FOMC Minutes Sound Less Dovish Than Markets Read It

Tuesday, November 22, 2005

The latest FOMC minutes have been greeted by equity markets with solid gains. But is the language really as dovish as Wall Street interpreted it initially?
Reading and re-reading the minutes I take note the FOMC stresses two points; ongoing inflationary risks from elevated energy prices - chairman Alan Greenspan said in July that $60 oil would shave 75 basis points from GDP - and robust economic growth bolstered by a rapid pace of productivity gains. This does not sound dovish to me and the paragraph that made stocks rally is not conclusive either.
The FOMC talks about a change in the language for the rate outlook, stressing that this has to be in context with (robust) economic growth and (dangers of higher) inflation.
I do not consider this as a sign that the Fed will stop the rate hike cycle that soon, also remembering the latest Fed speakers who all pointed to the factors already noted twice. To send the Fed's message a third time: Good growth accompanied by inflationary dangers.
The key paragraph from the FOMC minutes:
In their ongoing discussion of the Committee's communication strategy, participants expressed a variety of perspectives about how the policy statement issued at the end of FOMC meetings might evolve over time. Several aspects of the statement language would have to be changed before long, particularly those related to the characterization of and outlook for policy. Possible future changes in the sentence on the balance of risks to the Committee's objectives were also discussed. Participants noted that any forward-looking elements of the statement should clearly be conditioned on the outlook for inflation and economic growth. For this meeting, members concurred that the current statement structure could be retained, as it accurately conveyed their near-term economic and policy outlook.
While Eurodollars immediately took the notion of a change in coming Fed interest rate releases as a primer to see Fed funds not going higher than 4.5% I doubt that the rate train will drive into the garage at this level. This paragraph can also be seen as a preparation for a 50 basis point hike which would help chairman designate Ben Bernanke establish a hawkish reputation. Several Fed members have in the past hinted that the neutral zone might lie somewhere between 4 and 5%, given that economic coditions remain at the levels seen currently.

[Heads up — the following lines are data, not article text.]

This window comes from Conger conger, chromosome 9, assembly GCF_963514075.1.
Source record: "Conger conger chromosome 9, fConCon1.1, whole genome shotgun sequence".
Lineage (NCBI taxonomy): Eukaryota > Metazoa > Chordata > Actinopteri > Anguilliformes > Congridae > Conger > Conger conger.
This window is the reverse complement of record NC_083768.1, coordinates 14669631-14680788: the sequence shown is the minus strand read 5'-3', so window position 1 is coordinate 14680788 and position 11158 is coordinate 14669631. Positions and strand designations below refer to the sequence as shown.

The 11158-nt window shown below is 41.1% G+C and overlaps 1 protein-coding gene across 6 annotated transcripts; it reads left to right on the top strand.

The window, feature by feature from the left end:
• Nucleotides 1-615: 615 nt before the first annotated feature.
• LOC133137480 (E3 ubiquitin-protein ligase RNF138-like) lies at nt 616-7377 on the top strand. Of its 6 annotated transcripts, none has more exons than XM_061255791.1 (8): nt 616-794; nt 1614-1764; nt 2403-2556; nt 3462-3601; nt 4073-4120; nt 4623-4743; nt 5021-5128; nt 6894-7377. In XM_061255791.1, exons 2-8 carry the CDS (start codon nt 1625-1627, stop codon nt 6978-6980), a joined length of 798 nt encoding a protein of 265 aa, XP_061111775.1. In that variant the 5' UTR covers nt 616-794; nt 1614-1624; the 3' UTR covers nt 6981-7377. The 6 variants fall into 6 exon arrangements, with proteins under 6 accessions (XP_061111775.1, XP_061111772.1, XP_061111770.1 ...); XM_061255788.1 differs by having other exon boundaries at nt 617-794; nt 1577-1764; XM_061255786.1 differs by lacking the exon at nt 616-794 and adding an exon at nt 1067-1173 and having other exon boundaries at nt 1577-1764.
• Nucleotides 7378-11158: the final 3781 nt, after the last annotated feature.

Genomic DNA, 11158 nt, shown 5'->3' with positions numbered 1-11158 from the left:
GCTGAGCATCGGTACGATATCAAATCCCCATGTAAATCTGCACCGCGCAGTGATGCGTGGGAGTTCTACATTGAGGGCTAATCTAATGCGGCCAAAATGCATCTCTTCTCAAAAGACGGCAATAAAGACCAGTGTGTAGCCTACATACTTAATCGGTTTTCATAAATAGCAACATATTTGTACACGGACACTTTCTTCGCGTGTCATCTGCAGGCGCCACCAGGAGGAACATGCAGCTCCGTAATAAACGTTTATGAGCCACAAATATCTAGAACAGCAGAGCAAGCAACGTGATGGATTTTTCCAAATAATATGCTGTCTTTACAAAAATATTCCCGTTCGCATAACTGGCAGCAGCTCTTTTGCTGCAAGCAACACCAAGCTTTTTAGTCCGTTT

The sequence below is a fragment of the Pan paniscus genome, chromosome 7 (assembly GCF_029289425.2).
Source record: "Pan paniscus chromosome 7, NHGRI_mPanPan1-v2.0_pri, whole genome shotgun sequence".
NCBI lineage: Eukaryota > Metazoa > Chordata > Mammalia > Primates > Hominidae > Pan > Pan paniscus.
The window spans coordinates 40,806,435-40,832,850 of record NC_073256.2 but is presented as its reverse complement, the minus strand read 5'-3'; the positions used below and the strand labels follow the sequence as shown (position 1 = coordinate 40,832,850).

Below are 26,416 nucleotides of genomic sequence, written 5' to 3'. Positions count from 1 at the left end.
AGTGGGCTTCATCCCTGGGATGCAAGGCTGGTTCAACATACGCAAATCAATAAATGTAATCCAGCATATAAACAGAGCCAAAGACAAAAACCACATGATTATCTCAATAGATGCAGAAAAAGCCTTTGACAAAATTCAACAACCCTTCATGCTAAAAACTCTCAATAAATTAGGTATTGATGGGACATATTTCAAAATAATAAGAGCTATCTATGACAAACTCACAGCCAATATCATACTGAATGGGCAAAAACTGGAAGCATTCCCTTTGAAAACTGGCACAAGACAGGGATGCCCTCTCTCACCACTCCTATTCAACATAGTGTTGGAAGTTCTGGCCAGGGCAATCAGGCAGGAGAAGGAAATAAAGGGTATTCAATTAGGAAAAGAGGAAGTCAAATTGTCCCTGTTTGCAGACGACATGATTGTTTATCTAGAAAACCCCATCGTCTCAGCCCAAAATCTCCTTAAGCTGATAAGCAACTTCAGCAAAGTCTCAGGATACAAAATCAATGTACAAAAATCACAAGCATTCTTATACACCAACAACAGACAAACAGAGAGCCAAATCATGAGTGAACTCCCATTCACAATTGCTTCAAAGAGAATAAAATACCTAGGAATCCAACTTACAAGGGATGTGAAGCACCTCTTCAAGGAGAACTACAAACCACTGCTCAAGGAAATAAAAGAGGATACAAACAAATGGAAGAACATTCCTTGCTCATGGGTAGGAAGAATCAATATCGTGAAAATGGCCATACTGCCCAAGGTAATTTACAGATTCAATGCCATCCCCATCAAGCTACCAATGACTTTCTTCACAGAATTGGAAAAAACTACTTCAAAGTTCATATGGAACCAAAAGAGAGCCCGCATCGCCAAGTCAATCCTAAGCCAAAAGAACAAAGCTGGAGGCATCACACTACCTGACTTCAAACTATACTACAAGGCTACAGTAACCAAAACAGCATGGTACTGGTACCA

If the economy remains at its brisk pace seen in the third quarter - the 3.8 growth rate is subject to two revisions - there is no reason to for premature optimism.
Recent consumer surveys all point to a maybe frugal christmas shopping season in the light of rising necessinflation (inflation is low but everything we buy has become more expensive) and stagnating personal earnings. If this outlook becomes reality, combined with a more markedly slowdown in the housing market, the Fed could boost optimism with a pause in the cycle. If oil prices remain high - and the winter season can already be felt through crude oil prices rising again - the pause cannot last long if the Fed wants to remain credible in its inflation fighting efforts. Looking at corporate profits which have been rising in all three quarters of this year further rate hikes certainly can be accommodated in the balance sheets of those who have not leveraged their capital too much.
There are too many ifs in the outlook as that I could take anything for granted.
Of note is also that gold rose after the release of the minutes. According to a study which I can't source now gold and inflation have a positive correlation coefficent of 0.7 since the 1950s. So what is the shiny metal, just short of an 18-year high, telling us?


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